The government is playing fast and loose with Britain’s security

by John Woodcock

David Cameron and Nick Clegg look more like a political yin and yang with every day that passes. The unseemly deal we have just witnessed between the Conservatives and Liberal Democrats on Trident and tuition fees highlights the way the two leaders have intertwined their fate.

We should be in no doubt about what has happened – the Lib Dems have spectacularly broken their word on higher fees in return for securing a delay on renewing the UK’s independent nuclear deterrent.

On one level, this is simply base horse trading upon which the dynamics of coalition politics have shone a light. But it is initially hard to understand why Nick Clegg should have been prepared to swallow such humiliation for himself while his coalition partners seem relatively unscathed. Until, that is, you consider the less obvious but potentially equally severe damage to Cameron’s reputation from messing around with Trident renewal in the way that he has.

The reaction from key Conservative backbenchers on this has been derisory and unremittingly hostile. They point out that the UK’s ultimate means of defending itself is the last issue on which a prime minister should have been prepared to trade. They worry about the extra cost and risk piled on the project by delaying the build timetable and punting the ‘main gate’ investment decision to the other side of a general election.

As the MP representing the thousands of workers in Barrow shipyard whose economic future depends on continuing orders, and as part of an opposition which wants Britain to remain credible on protecting its citizens, I am not afraid to say that I share those concerns.

The prime minister will realise that those who have spoken out so far are part of a group whose numbers are far more important to the continuing passage of government business than their counterparts on the Liberal benches.

But he will be more concerned by the potential for the public to latch on to the charges these Conservative colleagues have laid at his door: of playing politics with Britain’s national security, putting political interest ahead of the national interest.

That is potentially just as toxic for the Conservative prime minister as ripping up a cast-iron campaign promise is already proving for his Lib Dem deputy.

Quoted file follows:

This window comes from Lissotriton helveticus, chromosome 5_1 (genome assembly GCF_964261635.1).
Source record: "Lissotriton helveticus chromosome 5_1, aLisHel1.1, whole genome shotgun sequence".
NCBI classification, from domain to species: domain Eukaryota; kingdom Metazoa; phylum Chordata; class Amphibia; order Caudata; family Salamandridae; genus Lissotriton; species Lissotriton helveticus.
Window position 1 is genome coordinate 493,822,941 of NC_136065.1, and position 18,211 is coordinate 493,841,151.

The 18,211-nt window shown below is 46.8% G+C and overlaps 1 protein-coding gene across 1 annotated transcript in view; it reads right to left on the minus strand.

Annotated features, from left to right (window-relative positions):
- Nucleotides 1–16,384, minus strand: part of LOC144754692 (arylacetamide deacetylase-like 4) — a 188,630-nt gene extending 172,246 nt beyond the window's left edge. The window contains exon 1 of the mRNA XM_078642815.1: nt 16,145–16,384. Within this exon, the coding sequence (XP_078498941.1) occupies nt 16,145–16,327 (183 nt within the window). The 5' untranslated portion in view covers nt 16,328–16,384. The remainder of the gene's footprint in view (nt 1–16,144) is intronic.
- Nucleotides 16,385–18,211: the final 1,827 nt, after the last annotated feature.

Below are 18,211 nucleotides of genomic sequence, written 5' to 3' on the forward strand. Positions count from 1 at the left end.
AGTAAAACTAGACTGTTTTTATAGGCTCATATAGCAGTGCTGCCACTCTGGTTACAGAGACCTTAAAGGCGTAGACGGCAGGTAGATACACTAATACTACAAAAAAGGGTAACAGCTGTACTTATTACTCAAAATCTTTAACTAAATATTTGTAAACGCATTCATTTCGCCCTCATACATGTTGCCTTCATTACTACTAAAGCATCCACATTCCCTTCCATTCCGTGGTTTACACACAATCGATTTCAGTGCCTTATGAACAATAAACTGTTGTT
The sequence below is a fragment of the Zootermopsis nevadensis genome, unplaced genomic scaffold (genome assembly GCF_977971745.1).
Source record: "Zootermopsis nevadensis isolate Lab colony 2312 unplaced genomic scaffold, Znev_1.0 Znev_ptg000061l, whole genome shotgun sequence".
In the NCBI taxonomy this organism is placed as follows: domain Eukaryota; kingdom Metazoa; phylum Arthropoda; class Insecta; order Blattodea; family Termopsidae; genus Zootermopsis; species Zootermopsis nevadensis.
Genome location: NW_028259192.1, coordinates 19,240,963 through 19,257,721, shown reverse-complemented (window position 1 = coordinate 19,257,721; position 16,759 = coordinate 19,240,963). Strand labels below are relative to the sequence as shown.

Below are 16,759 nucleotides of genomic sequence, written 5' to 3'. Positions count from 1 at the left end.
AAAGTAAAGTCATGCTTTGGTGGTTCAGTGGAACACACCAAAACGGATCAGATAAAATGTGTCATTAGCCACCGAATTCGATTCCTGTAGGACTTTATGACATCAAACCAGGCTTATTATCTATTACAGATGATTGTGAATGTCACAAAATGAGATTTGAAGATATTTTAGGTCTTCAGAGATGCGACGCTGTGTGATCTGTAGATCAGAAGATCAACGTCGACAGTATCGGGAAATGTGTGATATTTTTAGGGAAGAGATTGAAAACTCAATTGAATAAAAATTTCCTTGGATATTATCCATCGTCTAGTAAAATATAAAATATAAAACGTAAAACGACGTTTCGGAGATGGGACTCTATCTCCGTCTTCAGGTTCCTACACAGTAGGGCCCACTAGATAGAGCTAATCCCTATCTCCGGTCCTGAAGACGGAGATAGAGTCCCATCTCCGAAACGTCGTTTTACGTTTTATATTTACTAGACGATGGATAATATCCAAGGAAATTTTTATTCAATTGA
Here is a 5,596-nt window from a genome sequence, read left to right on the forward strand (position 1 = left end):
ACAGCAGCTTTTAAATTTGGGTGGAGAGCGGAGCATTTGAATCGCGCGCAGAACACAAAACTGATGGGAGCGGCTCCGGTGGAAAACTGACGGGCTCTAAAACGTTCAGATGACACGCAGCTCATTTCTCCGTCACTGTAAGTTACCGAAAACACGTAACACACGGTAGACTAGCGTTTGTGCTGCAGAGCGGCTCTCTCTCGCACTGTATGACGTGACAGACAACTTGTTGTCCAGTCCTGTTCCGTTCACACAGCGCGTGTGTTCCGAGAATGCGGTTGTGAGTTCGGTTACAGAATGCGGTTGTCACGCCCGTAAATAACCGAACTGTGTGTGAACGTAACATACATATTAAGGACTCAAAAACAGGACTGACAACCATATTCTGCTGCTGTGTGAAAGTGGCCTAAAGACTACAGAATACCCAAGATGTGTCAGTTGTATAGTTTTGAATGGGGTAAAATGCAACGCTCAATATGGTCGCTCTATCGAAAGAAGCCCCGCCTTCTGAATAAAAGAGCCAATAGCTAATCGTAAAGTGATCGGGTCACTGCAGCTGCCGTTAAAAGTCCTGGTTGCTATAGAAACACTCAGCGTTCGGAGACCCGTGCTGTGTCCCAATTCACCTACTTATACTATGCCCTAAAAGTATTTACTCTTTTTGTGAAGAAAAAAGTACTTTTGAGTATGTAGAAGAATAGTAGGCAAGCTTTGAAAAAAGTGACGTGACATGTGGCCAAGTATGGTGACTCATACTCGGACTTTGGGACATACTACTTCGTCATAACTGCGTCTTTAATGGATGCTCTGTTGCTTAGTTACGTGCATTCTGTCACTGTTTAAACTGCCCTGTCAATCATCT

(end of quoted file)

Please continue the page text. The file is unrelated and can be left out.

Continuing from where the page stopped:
Ed Miliband and new shadow defence secretary Jim Murphy are rightly seizing on Cameron’s vulnerability on the deterrent by exposing the shabby way he has acted. It is in Labour’s interest that they succeed in holding the Conservatives to account on this vital issue. But, far more importantly, it is in the interest of the country.

The future of our nuclear deterrent will always be controversial, and for good reason.
Maintaining possession of weapons capable of unimaginable devastation in order to make such devastation less likely has always been a difficult call. Yet it remains the correct one.

Labour must continue to lead the way in pushing for progress in multi-lateral talks towards our goal of a world free from the horrors of nuclear weapons. But we are right to remain robustly committed to renewal now, when we cannot possibly know what the threats to the country will be in several decades time.

It took many years for Labour to arrive at its current hard-headed attitude to achieving nuclear disarmament while ensuring Britain’s security. When our political opponents act in the way they have, they place an even greater responsibility on us to maintain that attitude.

By accepting this responsibility we will contrast our determination to do what is best for the country with the government’s willingness to play fast and loose with arguably the most important issue of all.

John Woodcock is Labour and Cooperative MP for Barrow and Furness.

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One Response to “The government is playing fast and loose with Britain’s security”

  1. Skiamakhos says:

    To be honest I’m more concerned that we’re renewing Trident but crippling our conventional forces. We’ve needed the conventional forces far more often than we’ve ever needed to rattle our nuclear sabres, but without much of a conventional option, surely that means we’re more likely to end up in the position where we feel we have to use nukes? I agree that we currently do need some kind of nuclear deterrent but not nearly so much as we need versatile & cutting edge conventional forces. Even if we cut loose from the US & refused to become involved in any foreign wars of aggression, we’d still need the same level of conventional military that Switzerland can field.

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